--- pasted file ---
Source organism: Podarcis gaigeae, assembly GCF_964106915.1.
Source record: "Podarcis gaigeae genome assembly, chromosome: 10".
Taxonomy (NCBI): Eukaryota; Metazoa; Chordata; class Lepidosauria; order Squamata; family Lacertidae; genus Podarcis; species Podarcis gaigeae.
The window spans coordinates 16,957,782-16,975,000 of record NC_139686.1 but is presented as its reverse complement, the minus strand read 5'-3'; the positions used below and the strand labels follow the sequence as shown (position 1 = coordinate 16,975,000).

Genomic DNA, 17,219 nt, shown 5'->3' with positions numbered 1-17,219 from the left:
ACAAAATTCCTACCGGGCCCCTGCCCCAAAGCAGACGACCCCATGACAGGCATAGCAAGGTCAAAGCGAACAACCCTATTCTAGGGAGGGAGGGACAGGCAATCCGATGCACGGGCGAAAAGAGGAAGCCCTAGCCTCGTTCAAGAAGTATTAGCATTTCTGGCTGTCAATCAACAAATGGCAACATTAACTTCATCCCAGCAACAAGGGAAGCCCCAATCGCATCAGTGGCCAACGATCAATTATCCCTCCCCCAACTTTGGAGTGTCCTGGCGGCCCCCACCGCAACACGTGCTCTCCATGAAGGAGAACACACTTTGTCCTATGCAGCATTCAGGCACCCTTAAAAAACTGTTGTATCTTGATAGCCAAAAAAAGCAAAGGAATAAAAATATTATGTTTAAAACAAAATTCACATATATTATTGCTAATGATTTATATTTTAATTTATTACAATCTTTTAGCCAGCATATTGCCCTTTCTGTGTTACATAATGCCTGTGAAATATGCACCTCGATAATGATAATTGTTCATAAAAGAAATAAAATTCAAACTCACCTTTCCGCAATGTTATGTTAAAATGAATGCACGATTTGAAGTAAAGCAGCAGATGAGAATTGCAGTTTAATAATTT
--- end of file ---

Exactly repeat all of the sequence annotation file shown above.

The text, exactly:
Source organism: Podarcis gaigeae, assembly GCF_964106915.1.
Source record: "Podarcis gaigeae genome assembly, chromosome: 10".
Taxonomy (NCBI): Eukaryota; Metazoa; Chordata; class Lepidosauria; order Squamata; family Lacertidae; genus Podarcis; species Podarcis gaigeae.
The window spans coordinates 16,957,782-16,975,000 of record NC_139686.1 but is presented as its reverse complement, the minus strand read 5'-3'; the positions used below and the strand labels follow the sequence as shown (position 1 = coordinate 16,975,000).

Genomic DNA, 17,219 nt, shown 5'->3' with positions numbered 1-17,219 from the left:
ACAAAATTCCTACCGGGCCCCTGCCCCAAAGCAGACGACCCCATGACAGGCATAGCAAGGTCAAAGCGAACAACCCTATTCTAGGGAGGGAGGGACAGGCAATCCGATGCACGGGCGAAAAGAGGAAGCCCTAGCCTCGTTCAAGAAGTATTAGCATTTCTGGCTGTCAATCAACAAATGGCAACATTAACTTCATCCCAGCAACAAGGGAAGCCCCAATCGCATCAGTGGCCAACGATCAATTATCCCTCCCCCAACTTTGGAGTGTCCTGGCGGCCCCCACCGCAACACGTGCTCTCCATGAAGGAGAACACACTTTGTCCTATGCAGCATTCAGGCACCCTTAAAAAACTGTTGTATCTTGATAGCCAAAAAAAGCAAAGGAATAAAAATATTATGTTTAAAACAAAATTCACATATATTATTGCTAATGATTTATATTTTAATTTATTACAATCTTTTAGCCAGCATATTGCCCTTTCTGTGTTACATAATGCCTGTGAAATATGCACCTCGATAATGATAATTGTTCATAAAAGAAATAAAATTCAAACTCACCTTTCCGCAATGTTATGTTAAAATGAATGCACGATTTGAAGTAAAGCAGCAGATGAGAATTGCAGTTTAATAATTT